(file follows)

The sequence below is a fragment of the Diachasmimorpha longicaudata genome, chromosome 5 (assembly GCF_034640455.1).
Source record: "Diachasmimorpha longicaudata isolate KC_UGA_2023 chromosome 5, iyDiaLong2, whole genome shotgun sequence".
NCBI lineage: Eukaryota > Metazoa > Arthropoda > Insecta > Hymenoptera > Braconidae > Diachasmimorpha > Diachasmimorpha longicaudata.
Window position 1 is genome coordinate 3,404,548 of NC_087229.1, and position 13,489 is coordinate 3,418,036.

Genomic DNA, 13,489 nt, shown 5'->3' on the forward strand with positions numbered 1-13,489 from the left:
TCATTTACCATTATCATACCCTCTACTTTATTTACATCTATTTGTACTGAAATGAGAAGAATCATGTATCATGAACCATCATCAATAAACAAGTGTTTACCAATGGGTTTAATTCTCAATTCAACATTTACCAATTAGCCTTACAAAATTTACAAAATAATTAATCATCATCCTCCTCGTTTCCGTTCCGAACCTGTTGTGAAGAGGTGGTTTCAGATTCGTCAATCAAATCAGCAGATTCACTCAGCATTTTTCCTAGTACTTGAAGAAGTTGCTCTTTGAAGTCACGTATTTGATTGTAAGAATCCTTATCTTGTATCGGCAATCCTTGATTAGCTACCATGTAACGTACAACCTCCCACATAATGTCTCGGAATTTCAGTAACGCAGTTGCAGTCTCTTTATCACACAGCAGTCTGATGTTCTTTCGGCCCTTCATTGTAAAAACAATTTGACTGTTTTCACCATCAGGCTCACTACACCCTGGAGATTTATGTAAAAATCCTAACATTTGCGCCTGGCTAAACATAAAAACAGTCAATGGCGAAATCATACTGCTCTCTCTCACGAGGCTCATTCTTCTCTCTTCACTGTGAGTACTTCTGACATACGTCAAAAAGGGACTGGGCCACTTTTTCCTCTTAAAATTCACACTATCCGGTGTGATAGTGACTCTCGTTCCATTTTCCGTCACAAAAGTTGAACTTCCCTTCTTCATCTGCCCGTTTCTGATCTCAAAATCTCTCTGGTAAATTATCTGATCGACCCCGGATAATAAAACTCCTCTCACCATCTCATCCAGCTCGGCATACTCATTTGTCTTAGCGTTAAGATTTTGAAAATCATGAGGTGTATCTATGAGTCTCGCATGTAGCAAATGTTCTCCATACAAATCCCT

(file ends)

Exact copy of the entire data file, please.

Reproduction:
The sequence below is a fragment of the Diachasmimorpha longicaudata genome, chromosome 5 (assembly GCF_034640455.1).
Source record: "Diachasmimorpha longicaudata isolate KC_UGA_2023 chromosome 5, iyDiaLong2, whole genome shotgun sequence".
NCBI lineage: Eukaryota > Metazoa > Arthropoda > Insecta > Hymenoptera > Braconidae > Diachasmimorpha > Diachasmimorpha longicaudata.
Window position 1 is genome coordinate 3,404,548 of NC_087229.1, and position 13,489 is coordinate 3,418,036.

Genomic DNA, 13,489 nt, shown 5'->3' on the forward strand with positions numbered 1-13,489 from the left:
TCATTTACCATTATCATACCCTCTACTTTATTTACATCTATTTGTACTGAAATGAGAAGAATCATGTATCATGAACCATCATCAATAAACAAGTGTTTACCAATGGGTTTAATTCTCAATTCAACATTTACCAATTAGCCTTACAAAATTTACAAAATAATTAATCATCATCCTCCTCGTTTCCGTTCCGAACCTGTTGTGAAGAGGTGGTTTCAGATTCGTCAATCAAATCAGCAGATTCACTCAGCATTTTTCCTAGTACTTGAAGAAGTTGCTCTTTGAAGTCACGTATTTGATTGTAAGAATCCTTATCTTGTATCGGCAATCCTTGATTAGCTACCATGTAACGTACAACCTCCCACATAATGTCTCGGAATTTCAGTAACGCAGTTGCAGTCTCTTTATCACACAGCAGTCTGATGTTCTTTCGGCCCTTCATTGTAAAAACAATTTGACTGTTTTCACCATCAGGCTCACTACACCCTGGAGATTTATGTAAAAATCCTAACATTTGCGCCTGGCTAAACATAAAAACAGTCAATGGCGAAATCATACTGCTCTCTCTCACGAGGCTCATTCTTCTCTCTTCACTGTGAGTACTTCTGACATACGTCAAAAAGGGACTGGGCCACTTTTTCCTCTTAAAATTCACACTATCCGGTGTGATAGTGACTCTCGTTCCATTTTCCGTCACAAAAGTTGAACTTCCCTTCTTCATCTGCCCGTTTCTGATCTCAAAATCTCTCTGGTAAATTATCTGATCGACCCCGGATAATAAAACTCCTCTCACCATCTCATCCAGCTCGGCATACTCATTTGTCTTAGCGTTAAGATTTTGAAAATCATGAGGTGTATCTATGAGTCTCGCATGTAGCAAATGTTCTCCATACAAATCCCT